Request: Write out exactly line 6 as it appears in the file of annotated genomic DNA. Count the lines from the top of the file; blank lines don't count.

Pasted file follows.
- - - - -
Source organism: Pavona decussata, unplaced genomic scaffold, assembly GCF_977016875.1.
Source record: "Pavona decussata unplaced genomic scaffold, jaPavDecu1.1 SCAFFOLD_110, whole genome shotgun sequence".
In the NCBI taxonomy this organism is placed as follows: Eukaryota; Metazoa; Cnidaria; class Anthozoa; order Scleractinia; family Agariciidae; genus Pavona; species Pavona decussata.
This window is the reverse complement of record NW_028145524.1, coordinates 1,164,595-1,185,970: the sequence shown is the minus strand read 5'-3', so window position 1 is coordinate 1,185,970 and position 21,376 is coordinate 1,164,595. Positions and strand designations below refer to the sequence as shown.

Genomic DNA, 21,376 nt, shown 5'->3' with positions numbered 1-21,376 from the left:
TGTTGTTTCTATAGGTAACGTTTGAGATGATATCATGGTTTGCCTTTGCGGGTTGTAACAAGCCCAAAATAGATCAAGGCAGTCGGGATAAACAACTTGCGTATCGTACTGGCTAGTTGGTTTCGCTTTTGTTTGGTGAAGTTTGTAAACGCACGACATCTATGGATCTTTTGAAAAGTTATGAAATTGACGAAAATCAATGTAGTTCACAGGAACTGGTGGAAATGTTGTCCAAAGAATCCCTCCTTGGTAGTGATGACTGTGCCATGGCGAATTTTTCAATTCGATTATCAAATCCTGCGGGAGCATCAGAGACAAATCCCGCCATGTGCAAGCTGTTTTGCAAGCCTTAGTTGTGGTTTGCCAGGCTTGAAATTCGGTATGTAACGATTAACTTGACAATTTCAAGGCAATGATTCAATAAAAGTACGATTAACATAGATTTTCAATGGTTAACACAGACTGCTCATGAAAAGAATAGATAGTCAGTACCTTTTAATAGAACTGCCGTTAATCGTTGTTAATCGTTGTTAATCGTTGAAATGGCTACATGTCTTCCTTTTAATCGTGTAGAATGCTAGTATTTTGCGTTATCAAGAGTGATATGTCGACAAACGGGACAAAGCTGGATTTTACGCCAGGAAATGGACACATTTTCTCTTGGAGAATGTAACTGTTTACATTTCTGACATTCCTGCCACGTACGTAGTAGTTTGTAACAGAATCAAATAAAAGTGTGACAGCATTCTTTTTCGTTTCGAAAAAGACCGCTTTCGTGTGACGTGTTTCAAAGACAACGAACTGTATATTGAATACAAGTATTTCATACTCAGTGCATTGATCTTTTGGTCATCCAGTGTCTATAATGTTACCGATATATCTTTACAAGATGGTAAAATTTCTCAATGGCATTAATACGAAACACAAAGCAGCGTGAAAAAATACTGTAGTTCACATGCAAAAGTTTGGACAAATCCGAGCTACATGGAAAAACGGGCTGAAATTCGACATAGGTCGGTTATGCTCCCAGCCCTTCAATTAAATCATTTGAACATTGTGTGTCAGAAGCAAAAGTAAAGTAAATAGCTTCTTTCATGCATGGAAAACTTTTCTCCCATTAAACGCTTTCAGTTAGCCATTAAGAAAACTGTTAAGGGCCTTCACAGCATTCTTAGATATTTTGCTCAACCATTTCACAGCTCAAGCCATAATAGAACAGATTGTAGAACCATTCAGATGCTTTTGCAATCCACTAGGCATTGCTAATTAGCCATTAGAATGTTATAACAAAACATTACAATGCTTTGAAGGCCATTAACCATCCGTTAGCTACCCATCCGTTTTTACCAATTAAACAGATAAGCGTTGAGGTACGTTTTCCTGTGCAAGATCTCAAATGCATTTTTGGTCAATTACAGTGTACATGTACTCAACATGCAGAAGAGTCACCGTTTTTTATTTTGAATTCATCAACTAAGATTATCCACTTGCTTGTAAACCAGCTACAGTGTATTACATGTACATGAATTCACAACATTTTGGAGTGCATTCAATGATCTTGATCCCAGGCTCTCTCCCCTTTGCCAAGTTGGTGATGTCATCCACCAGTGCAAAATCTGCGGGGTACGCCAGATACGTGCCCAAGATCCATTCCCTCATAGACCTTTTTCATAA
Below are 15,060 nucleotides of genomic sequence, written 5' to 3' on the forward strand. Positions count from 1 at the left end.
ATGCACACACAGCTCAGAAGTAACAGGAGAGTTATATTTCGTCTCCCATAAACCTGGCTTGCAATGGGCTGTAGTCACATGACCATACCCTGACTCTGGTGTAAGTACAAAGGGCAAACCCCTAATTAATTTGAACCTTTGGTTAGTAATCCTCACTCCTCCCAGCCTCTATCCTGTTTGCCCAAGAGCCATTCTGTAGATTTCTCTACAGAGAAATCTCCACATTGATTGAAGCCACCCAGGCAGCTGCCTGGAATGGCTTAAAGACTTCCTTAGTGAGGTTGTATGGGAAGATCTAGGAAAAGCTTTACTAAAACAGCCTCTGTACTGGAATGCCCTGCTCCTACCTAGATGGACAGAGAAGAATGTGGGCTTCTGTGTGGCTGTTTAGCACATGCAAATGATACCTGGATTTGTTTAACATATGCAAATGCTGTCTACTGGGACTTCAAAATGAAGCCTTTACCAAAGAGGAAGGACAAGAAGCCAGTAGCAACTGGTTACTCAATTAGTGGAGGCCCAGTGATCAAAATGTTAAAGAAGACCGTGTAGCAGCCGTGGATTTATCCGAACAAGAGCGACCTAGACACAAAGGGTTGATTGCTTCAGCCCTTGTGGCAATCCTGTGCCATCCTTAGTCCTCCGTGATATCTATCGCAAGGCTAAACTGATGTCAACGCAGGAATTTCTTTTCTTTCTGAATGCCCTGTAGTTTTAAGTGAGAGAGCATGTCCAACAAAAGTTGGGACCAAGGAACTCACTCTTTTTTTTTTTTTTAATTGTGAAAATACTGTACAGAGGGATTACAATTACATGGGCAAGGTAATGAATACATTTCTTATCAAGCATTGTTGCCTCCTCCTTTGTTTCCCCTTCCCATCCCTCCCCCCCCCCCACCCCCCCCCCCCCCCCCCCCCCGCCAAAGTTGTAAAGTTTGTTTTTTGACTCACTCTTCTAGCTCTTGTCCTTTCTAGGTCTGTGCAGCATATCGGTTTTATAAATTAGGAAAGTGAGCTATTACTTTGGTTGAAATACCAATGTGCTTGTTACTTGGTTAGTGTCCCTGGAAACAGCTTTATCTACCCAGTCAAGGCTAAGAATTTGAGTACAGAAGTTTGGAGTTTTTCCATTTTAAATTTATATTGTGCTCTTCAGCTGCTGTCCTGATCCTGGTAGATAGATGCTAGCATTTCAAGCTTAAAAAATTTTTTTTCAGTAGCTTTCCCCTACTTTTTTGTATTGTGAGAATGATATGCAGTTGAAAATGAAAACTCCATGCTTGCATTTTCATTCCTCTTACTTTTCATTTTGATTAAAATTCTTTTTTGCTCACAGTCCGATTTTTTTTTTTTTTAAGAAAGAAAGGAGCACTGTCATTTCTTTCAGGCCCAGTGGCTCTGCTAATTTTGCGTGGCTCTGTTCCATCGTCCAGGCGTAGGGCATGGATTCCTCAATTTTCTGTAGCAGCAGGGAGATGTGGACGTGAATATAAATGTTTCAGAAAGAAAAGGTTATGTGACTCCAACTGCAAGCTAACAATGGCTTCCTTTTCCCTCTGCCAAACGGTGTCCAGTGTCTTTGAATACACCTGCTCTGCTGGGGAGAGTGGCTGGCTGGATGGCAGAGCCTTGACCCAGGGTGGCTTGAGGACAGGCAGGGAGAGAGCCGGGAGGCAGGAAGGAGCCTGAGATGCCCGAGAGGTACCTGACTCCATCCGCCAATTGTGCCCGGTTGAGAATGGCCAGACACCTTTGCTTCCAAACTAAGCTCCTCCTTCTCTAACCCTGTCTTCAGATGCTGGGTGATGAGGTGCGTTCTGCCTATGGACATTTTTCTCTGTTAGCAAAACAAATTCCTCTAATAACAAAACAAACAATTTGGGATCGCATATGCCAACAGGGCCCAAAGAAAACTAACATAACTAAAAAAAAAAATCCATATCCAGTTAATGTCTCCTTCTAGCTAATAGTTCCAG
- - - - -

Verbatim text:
TGTTGTTTCTATAGGTAACGTTTGAGATGATATCATGGTTTGCCTTTGCGGGTTGTAACAAGCCCAAAATAGATCAAGGCAGTCGGGATAAACAACTTGCGTATCGTACTGGCTAGTTGGTTTCGCTTTTGTTTGGTGAAGTTTGTAAACGCACGACATCTATGGATCTTTTGAAAAGTTATGAAATTGACGAAAATCAATGTAGTTCACAGGAACTGGTGGAAATGTTGTCCAAAGAATCCCTCCTTGGTAGTGATGACTGTGCCATGGCGAATTTTTCAATTCGATTATCAAATCCTGCGGGAGCATCAGAGACAAATCCCGCCATGTGCAAGCTGTTTTGCAAGCCTTAGTTGTGGTTTGCCAGGCTTGAAATTCGGTATGTAACGATTAACTTGACAATTTCAAGGCAATGATTCAATAAAAGTACGATTAACATAGATTTTCAATGGTTAACACAGACTGCTCATGAAAAGAATAGATAGTCAGTACCTTTTAATAGAACTGCCGTTAATCGTTGTTAATCGTTGTTAATCGTTGAAATGGCTACATGTCTTCCTTTTAATCGTGTAGAATGCTAGTATTTTGCGTTATCAAGAGTGATATGTCGACAAACGGGACAAAGCTGGATTTTACGCCAGGAAATGGACACATTTTCTCTTGGAGAATGTAACTGTTTACATTTCTGACATTCCTGCCACGTACGTAGTAGTTTGTAACAGAATCAAATAAAAGTGTGACAGCATTCTTTTTCGTTTCGAAAAAGACCGCTTTCGTGTGACGTGTTTCAAAGACAACGAACTGTATATTGAATACAAGTATTTCATACTCAGTGCATTGATCTTTTGGTCATCCAGTGTCTATAATGTTACCGATATATCTTTACAAGATGGTAAAATTTCTCAATGGCATTAATACGAAACACAAAGCAGCGTGAAAAAATACTGTAGTTCACATGCAAAAGTTTGGACAAATCCGAGCTACATGGAAAAACGGGCTGAAATTCGACATAGGTCGGTTATGCTCCCAGCCCTTCAATTAAATCATTTGAACATTGTGTGTCAGAAGCAAAAGTAAAGTAAATAGCTTCTTTCATGCATGGAAAACTTTTCTCCCATTAAACGCTTTCAGTTAGCCATTAAGAAAACTGTTAAGGGCCTTCACAGCATTCTTAGATATTTTGCTCAACCATTTCACAGCTCAAGCCATAATAGAACAGATTGTAGAACCATTCAGATGCTTTTGCAATCCACTAGGCATTGCTAATTAGCCATTAGAATGTTATAACAAAACATTACAATGCTTTGAAGGCCATTAACCATCCGTTAGCTACCCATCCGTTTTTACCAATTAAACAGATAAGCGTTGAGGTACGTTTTCCTGTGCAAGATCTCAAATGCATTTTTGGTCAATTACAGTGTACATGTACTCAACATGCAGAAGAGTCACCGTTTTTTATTTTGAATTCATCAACTAAGATTATCCACTTGCTTGTAAACCAGCTACAGTGTATTACATGTACATGAATTCACAACATTTTGGAGTGCATTCAATGATCTTGATCCCAGGCTCTCTCCCCTTTGCCAAGTTGGTGATGTCATCCACCAGTGCAAAATCTGCGGGGTACGCCAGATACGTGCCCAAGATCCATTCCCTCATAGACCTTTTTCATAA